Though the Deal of the Century will try to eliminate the Palestinian issue for good, what the architects of the “Deal” in their arrogance fail to see is that this so-called “Deal” is nothing more than an irresponsible, impractical and precarious plan that will fall just as soon as it is raised.
By Miko Peled,
As Benjamin Netanyahu returns from Washington to Jerusalem determined to keep his seat as Israel’s prime minister, it is clear that the Final Status issues — those pesky issues between Israel and the Palestinians that Israel never wants to discuss – are being eliminated one by one in a regional scheme that is titled Deal of the Century. This so-called “Deal” will be the final undoing of Palestinian hopes for justice, self-determination and return.
From the reckless declaration by President Donald Trump that the United States recognizes Jerusalem as the capital city of Israel, to his more recent proclamation that the United States recognized Israeli sovereignty over the Syrian Golan Heights, it is becoming clear what the Deal of the Century will entail: disregard of the Palestinians and recognition of Israeli rights to all of Palestine.
The purpose of the declaration recognizing Israeli sovereignty over the Golan Heights at this particular moment is twofold: It is an enormous contribution to Netanyahu’s campaign for re-election on April 9, a clear signal that Trump favors Netanyahu; and, what is even more troubling, it is a precursor to what we may soon see happen with Judea and Samaria, also known as the West Bank.
Four elements are likely to dominate the Deal of the Century: Palestinian self-determination; refugees; Jerusalem; and the future of what was formerly known as the West Bank and has been named by Israel Judea and Samaria. We have already been given a preview of what is to come with the first three:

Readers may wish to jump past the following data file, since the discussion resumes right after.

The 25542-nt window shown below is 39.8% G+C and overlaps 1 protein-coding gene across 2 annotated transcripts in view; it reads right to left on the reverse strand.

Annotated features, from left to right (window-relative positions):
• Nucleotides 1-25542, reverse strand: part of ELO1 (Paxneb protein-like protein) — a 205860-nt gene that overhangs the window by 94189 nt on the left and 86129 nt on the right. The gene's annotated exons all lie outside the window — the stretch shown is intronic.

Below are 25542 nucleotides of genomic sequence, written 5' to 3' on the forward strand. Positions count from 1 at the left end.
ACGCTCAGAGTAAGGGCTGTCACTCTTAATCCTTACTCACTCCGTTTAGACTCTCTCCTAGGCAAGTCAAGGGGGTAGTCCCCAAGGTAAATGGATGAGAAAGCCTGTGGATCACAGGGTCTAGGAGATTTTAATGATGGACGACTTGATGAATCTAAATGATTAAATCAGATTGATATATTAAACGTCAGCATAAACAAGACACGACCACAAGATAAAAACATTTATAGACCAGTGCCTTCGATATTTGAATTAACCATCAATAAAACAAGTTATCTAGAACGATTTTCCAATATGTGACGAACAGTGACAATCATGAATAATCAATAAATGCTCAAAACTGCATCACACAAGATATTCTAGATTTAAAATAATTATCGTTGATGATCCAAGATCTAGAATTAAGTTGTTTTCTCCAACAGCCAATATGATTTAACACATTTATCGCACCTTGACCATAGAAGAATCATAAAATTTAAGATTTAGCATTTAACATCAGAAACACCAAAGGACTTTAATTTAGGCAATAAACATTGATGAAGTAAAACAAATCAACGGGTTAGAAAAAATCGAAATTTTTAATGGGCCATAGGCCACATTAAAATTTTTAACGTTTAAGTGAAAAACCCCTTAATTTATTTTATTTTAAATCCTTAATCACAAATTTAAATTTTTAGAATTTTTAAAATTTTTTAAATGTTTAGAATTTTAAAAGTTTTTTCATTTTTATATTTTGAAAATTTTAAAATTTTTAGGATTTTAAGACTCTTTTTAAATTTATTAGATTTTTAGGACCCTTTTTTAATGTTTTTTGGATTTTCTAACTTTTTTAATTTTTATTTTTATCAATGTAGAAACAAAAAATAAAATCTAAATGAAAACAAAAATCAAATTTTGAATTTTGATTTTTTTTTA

- Jerusalem, with the Trump declaration of December 6, 2017 recognizing the city as the capital of Israel;
- Recognition of Palestinian right to self-determination was de-facto reversed when in September 2018, on the 25th anniversary of the Oslo Accords, the Trump administration closed down the PLO mission in Washington;
- The refugee issue received an almost fatal blow when in August of 2018 the State Department announced that it will no longer provide funds for UNRWA , the United Nations agency created to take care of Palestinian refugees. Even more than financial significance, the $350 million cut to the UNRWA budget was a blow to the very existence of refugee issue. Trump, serving Netanyahu’s agenda, is attempting to eliminate the refugee issue altogether by questioning the right of the Palestinians to aid and by questioning the right of the descendants of the 1948 refugees to refugee status.
The refugees must cease to exist
The Deal of the Century is likely to include an attempt to eliminate the Palestinian refugee issue. In a statement he made in Hebrew to the Israeli cabinet, in July 2018, Netanyahu called the Palestinian refugee issue “fictitious.” He claimed that the sole purpose of UNRWA was to keep the Palestinian refugee issue alive forever and thus to threaten the state of Israel by perpetuating the notion of a right of return. Trump, for his part, is currently claiming that only the people who had actually lived in Mandatory Palestine before the 1948 ethnic cleansing — people who are now 70 years old or older — can be considered refugees; their descendants cannot.
Netanyahu’s problem is that when you ask Palestinians in the diaspora where they are from, they say Yaffa, Haifa, Ramle, and so on. When you ask Israelis where they are from, they say, Poland, Russia, Morocco, Yemen, and so on.
When you ask Jews around the world they say the same thing Israelis do. So, while the grandchildren of the 1948 refugees can tell you the name of the town or village from which their family came, even though the village has been destroyed, no Israelis — or Jewish people, for that matter — can trace their roots back to the ancient kingdom of Judea.